Tom Williams

Apostle of modernism: Clive Bell’s reputation repaired

The least-loved Bloomsburyite, known for his womanising and Nazi sympathies, also introduced us to post-Impressionism, says Mark Hussey

Portrait of Clive Bell by Roger Fry, c. 1924. Credit: Alamy

Clive Bell is the perennial supporting character in the biographies of the Bloomsbury group. The husband of Vanessa Bell, brother-in-law of Virginia Woolf and friend of Maynard Keynes and Lytton Strachey, he is often depicted as a witness to historical events rather than a participant in them, a sort of modernist Forrest Gump. At best he is a dilettante with good taste who didn’t quite belong with the intellectuals of Bloomsbury; at worst he is a womaniser with Nazi sympathies who took advantage of Virginia Woolf. In this useful book Mark Hussey lets him take centre stage and delivers a far more nuanced portrait.

Bell liked to play up to his bad reputation — describing himself as ‘made for…nimble sallies, champagne-drinking’ — and throughout his open marriage to Vanessa he conducted numerous affairs. Intellectually, though, he could more than hold his own with the Bloomsbury group and, as Hussey tells us more than once, even if he was not invited to join Strachey and Leonard Woolf in the Apostles, he left Cambridge with a better degree. It was Strachey who went around announcing to whoever would listen that Bell was ‘stupid’, but this may have had more to do with his independence. Strachey told a friend that the problem with Clive was that he was ‘not under our control’.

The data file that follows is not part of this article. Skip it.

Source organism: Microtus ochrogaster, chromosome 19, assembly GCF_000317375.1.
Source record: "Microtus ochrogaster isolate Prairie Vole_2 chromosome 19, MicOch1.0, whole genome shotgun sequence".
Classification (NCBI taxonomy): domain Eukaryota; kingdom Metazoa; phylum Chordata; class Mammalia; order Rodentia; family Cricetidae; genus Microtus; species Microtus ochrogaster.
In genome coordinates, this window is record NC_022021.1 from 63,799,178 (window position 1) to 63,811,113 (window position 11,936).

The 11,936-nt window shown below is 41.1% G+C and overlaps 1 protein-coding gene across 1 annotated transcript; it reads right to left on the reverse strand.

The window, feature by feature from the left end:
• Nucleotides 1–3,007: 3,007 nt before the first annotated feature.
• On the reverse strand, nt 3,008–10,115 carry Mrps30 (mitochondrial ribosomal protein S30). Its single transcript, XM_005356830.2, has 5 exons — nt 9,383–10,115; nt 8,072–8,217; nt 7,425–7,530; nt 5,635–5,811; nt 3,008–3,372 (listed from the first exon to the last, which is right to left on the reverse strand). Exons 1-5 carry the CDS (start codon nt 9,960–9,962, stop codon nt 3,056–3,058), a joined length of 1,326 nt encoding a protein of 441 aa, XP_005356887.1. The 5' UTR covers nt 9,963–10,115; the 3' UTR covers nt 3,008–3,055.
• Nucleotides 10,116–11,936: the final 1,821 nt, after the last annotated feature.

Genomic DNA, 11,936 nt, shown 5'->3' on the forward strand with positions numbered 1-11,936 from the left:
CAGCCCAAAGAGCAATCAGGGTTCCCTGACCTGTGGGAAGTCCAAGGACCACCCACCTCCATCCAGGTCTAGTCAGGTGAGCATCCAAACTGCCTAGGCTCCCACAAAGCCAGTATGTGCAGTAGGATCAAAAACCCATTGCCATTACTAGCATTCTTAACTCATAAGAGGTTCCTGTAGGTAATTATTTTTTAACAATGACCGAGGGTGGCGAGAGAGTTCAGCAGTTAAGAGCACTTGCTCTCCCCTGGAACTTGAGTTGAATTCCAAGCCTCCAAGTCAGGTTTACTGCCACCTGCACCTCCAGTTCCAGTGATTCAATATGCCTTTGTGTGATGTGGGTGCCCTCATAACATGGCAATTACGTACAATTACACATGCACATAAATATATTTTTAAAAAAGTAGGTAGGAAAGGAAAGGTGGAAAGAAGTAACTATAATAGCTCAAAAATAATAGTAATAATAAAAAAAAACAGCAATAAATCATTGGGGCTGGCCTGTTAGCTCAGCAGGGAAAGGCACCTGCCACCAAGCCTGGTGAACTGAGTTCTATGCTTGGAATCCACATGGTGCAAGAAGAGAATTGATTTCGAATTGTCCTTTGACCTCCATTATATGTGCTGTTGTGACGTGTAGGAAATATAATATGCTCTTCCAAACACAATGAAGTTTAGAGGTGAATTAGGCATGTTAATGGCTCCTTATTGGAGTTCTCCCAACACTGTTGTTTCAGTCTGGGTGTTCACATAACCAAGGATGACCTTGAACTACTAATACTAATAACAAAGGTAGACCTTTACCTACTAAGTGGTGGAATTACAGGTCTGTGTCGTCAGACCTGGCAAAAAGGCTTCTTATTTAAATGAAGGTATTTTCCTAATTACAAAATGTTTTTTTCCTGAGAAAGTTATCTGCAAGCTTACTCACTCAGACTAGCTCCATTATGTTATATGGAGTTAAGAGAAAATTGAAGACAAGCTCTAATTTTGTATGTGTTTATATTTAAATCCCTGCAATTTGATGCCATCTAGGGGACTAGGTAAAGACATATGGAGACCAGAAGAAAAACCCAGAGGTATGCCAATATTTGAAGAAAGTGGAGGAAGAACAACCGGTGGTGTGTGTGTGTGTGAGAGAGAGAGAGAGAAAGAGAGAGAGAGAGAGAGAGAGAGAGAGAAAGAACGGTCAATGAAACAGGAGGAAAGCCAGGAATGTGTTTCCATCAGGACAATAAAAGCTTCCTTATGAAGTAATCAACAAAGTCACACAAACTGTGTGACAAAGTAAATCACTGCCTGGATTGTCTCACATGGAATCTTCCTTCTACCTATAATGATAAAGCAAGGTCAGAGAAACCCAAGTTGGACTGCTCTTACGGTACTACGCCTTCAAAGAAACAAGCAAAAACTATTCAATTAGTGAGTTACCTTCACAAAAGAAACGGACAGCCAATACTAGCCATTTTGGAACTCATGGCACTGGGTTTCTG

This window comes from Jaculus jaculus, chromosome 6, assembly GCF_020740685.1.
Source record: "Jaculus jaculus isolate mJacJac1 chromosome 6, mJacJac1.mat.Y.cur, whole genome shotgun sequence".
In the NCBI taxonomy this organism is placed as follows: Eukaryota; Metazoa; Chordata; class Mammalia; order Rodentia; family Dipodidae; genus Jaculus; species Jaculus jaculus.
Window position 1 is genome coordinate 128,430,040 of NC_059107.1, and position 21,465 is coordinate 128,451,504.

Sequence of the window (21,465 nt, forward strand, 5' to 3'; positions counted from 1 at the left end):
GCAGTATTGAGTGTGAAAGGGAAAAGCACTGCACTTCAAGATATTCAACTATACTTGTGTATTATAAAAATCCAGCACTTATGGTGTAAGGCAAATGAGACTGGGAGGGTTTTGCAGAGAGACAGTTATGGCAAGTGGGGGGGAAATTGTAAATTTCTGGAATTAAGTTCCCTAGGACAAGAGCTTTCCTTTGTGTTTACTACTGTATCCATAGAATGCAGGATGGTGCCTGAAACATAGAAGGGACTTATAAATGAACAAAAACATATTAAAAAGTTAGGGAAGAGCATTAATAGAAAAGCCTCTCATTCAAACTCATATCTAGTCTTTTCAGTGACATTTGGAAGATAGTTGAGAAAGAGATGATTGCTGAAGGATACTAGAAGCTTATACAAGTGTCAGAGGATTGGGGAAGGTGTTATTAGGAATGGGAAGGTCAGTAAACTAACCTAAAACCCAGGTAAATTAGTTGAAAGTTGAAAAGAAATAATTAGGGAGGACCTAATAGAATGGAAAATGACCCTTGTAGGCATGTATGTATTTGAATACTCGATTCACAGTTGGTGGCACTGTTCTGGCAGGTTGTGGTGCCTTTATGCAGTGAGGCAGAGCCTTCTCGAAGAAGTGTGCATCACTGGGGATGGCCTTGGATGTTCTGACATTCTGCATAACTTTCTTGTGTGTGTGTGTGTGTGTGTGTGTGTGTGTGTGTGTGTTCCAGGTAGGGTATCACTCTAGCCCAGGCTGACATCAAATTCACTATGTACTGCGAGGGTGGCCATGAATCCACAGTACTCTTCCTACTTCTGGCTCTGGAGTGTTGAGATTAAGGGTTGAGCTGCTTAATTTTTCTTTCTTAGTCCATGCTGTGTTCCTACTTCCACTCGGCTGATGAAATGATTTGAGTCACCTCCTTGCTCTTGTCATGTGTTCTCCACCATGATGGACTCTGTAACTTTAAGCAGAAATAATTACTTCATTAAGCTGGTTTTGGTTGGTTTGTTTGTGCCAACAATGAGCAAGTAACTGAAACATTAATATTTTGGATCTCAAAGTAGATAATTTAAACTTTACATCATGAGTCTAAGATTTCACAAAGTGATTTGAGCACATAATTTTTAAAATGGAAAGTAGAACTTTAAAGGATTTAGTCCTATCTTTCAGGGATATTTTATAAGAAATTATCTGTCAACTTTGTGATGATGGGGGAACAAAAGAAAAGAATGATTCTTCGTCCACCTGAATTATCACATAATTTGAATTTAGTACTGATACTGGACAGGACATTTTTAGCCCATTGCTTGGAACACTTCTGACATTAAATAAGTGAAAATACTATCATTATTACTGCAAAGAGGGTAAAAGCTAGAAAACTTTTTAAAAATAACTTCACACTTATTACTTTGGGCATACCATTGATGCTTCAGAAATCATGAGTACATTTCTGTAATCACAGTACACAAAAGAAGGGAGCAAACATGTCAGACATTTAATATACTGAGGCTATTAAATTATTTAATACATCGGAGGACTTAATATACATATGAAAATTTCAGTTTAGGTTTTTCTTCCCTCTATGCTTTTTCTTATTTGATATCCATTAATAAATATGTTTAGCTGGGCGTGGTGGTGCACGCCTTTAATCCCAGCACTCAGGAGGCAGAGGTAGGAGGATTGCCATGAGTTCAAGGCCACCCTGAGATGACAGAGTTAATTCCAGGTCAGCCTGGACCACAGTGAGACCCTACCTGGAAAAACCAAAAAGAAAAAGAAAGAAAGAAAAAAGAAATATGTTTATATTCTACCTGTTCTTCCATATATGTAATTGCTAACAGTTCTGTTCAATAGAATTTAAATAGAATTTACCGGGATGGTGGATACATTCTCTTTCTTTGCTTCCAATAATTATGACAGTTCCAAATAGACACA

Bell’s relationship with Virginia was more complicated. Shortly after the birth of Julian, Vanessa and Clive’s first son, he and Virginia were drawn together as they each competed for Vanessa’s attention. What followed was a chaste, emotionally intense relationship that Virginia described as ‘her affair with Clive and Nessa’. This was a particularly delicate time for Virginia, whose mental health was under great strain, but, as Hussey explains: ‘Clive rarely took seriously the fragility of Virginia’s psyche, encouraging her flights into mania with dangerous results and relishing the attention she gave him.’

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